Furthermore, the embodiments of the health data tool 10 are described above as functioning in a sequential data assimilation mode, whereby one type of data assimilation device is activated at a time. In other advantageous embodiments, multiple data assimilation devices can be selected to simultaneously acquire different types of health care data, in which case the health data tool 10 functions as a multimeter, simultaneously acquiring and displaying a plurality of different data. In such embodiments, multiple devices are selected by sequentially depressing select input key 24a and enter key 24b. The display screen 22 initially displays each selected device in a list when entered. In one embodiment illustrated in
In advantageous embodiments, the health data tool 10 is also equipped with an electronic memory 60 to store patient information and the health care data assimilated through the various data assimilation devices associated with the health data tool 10. As depicted in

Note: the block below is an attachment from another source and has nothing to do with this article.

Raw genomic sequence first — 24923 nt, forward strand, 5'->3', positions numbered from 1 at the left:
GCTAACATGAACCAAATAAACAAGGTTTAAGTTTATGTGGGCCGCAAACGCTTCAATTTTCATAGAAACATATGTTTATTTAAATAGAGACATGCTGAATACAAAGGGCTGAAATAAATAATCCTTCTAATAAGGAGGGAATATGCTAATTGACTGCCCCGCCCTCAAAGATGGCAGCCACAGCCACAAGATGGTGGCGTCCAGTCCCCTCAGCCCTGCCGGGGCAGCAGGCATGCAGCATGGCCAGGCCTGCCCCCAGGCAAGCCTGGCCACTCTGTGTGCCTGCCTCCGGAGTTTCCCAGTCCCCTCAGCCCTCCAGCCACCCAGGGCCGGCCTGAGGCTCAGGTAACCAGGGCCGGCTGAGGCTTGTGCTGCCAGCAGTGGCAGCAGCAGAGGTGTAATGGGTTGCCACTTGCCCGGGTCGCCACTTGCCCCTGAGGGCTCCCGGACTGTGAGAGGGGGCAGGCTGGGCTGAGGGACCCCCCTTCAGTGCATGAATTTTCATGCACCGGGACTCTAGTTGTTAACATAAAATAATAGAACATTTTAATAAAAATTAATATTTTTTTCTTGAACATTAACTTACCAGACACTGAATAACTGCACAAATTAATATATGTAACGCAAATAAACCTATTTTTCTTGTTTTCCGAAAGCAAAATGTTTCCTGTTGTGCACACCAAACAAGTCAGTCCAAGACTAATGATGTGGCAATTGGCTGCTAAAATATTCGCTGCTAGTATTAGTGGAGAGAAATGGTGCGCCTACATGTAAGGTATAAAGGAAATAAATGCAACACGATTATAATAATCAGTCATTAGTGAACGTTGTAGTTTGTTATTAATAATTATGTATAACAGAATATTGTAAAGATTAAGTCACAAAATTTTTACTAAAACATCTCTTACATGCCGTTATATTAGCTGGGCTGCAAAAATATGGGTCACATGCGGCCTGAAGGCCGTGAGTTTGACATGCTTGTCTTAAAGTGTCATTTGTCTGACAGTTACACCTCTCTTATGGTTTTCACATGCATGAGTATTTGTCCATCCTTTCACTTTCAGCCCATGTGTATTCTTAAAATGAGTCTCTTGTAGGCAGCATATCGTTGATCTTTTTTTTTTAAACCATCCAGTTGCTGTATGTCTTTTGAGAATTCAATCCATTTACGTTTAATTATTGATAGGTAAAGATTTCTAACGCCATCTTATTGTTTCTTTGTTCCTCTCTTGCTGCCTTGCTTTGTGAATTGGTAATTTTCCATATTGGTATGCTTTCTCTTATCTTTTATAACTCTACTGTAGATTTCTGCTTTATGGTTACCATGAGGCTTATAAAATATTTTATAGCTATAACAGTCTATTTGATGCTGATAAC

In further advantageous embodiments, the memory 60 stores a plurality of health care data records for a plurality of patients in a database structure. In such embodiments, the health care provider can acquire multiple records from multiple patients, or for the same patient, over the course of a shift and later upload the recorded information into a centralized database on a remote computer 80, as depicted in